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5 - When the Visual Order Was Established

The Last Judgement and Punishments in Hell in Byzantine Cappadocia

from Part II - Eastern Mediterranean

Published online by Cambridge University Press:  02 October 2021

Angeliki Lymberopoulou
Affiliation:
The Open University, Milton Keynes
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Summary

Rainer Warland examines Cappadocia, a region that greatly influenced the evolution of the iconography of Hell. It is here that the earliest surviving examples of Hell in Byzantine monumental art are to be found. The author discusses the iconographical and textual background to the iconography of Hell in the sepulchral churches of Cappadocia, which date from between 900 and the 13th century. He examines the early beginnings of funeral art, the relationship of the theme of Hell to written and pictorial sources and how its various characteristics developed to a more complex narrative of salvation over time with its depiction constantly evolving as new elements were added. He argues that Cappadocia’s geographical position, history and transcultural exchanges resulted in a multi-ethnic society and a varied treatment of the theme and it is here that the origins of the iconographical elements in the monumental Hell imagery as part of the Last Judgement are located.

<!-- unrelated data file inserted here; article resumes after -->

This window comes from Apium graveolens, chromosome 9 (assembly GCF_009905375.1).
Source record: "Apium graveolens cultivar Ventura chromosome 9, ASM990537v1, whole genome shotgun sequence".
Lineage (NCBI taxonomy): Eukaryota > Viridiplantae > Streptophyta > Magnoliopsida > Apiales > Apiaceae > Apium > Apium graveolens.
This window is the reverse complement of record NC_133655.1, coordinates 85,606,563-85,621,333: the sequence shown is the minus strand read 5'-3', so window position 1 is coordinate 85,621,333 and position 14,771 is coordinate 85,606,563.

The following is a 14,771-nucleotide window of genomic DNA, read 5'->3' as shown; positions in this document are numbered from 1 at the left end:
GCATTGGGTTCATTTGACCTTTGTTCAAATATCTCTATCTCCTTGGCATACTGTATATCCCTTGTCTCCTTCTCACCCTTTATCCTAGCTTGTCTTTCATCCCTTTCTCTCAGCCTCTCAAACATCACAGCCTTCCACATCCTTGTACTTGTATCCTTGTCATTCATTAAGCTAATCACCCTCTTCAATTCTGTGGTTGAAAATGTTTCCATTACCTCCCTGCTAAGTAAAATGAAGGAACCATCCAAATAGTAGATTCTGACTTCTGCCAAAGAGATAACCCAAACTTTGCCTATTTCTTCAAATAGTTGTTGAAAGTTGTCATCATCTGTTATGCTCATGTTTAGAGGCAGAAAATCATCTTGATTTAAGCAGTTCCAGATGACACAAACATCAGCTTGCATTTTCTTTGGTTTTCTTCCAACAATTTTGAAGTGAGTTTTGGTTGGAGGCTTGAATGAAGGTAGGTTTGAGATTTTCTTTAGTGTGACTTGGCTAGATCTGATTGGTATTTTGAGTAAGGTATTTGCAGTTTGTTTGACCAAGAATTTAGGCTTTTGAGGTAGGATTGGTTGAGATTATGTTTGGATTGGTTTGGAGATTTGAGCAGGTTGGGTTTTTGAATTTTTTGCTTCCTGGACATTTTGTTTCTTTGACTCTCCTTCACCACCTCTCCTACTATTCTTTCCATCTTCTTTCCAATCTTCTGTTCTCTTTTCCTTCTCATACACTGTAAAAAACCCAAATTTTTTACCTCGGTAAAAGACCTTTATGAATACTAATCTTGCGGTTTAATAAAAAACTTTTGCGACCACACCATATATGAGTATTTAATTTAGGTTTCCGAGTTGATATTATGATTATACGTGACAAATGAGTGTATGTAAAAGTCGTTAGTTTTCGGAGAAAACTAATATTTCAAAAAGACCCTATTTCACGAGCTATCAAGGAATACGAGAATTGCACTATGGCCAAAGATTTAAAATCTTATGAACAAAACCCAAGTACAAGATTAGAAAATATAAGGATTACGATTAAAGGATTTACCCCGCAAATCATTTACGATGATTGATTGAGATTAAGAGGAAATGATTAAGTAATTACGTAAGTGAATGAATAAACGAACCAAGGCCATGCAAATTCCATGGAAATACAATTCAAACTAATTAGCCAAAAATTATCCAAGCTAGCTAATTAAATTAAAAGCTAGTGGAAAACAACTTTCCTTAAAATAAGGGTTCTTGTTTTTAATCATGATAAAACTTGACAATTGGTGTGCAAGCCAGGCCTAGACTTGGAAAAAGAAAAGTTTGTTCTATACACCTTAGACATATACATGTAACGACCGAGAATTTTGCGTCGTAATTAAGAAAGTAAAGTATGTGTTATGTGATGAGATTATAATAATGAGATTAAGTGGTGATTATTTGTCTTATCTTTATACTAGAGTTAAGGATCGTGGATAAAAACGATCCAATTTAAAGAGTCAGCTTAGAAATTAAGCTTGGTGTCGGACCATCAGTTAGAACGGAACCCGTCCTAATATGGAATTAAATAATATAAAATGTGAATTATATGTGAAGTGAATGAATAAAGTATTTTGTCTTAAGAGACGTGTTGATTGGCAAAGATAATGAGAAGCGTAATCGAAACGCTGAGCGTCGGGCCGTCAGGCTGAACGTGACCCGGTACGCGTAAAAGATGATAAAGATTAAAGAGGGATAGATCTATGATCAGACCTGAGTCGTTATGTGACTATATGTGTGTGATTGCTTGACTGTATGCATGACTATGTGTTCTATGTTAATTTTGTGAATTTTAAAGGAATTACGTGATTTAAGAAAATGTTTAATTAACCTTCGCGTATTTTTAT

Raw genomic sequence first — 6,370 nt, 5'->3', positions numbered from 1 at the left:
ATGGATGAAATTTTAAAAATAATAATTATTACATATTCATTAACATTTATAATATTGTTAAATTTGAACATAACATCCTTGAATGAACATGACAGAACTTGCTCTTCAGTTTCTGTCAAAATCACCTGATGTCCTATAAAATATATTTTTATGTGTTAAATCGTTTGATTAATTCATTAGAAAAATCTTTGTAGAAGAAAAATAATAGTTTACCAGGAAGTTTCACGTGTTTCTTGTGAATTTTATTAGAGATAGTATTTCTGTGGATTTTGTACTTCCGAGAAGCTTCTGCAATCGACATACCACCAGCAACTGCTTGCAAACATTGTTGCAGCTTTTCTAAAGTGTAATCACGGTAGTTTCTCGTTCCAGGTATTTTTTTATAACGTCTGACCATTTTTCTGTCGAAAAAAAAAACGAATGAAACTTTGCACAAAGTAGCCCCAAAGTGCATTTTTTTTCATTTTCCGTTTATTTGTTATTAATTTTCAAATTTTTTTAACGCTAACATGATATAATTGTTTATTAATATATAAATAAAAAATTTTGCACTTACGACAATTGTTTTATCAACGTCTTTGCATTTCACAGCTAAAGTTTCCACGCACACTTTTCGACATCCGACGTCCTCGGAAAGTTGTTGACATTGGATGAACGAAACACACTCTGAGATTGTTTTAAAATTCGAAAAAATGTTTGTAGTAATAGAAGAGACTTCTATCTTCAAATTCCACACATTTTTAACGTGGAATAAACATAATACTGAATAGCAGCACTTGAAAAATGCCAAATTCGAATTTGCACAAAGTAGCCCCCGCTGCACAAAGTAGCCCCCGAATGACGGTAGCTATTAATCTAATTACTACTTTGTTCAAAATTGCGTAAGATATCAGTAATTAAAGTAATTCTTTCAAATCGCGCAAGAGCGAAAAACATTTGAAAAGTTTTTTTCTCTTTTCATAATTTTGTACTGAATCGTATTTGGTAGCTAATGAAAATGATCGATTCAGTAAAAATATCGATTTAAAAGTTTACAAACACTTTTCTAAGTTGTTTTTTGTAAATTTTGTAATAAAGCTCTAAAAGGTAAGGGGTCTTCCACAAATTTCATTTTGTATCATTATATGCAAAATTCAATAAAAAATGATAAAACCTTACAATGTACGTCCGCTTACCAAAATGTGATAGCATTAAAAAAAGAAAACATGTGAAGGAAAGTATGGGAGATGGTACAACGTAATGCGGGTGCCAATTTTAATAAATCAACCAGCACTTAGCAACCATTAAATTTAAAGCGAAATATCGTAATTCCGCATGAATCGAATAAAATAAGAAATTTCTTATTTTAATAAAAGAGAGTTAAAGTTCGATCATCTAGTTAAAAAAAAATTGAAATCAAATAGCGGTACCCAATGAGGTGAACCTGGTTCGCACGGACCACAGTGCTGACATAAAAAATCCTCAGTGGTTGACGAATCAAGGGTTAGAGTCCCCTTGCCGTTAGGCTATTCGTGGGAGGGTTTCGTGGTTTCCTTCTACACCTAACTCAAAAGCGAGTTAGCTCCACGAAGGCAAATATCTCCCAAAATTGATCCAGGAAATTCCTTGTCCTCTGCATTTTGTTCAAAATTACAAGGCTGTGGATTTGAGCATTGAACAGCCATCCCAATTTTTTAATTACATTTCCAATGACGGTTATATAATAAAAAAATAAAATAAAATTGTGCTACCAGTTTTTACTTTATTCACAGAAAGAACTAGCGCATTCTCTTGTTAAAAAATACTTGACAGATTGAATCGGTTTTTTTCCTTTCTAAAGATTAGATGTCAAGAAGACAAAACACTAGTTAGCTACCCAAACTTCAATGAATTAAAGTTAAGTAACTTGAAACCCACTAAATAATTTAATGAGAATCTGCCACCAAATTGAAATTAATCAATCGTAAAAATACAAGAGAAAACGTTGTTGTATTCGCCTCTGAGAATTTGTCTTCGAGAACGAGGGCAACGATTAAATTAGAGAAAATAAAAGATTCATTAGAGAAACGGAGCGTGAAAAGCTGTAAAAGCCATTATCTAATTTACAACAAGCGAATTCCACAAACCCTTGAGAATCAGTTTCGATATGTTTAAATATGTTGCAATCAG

Type
Chapter
Information
Hell in the Byzantine World
A History of Art and Religion in Venetian Crete and the Eastern Mediterranean
, pp. 237 - 280
Publisher: Cambridge University Press
Print publication year: 2020

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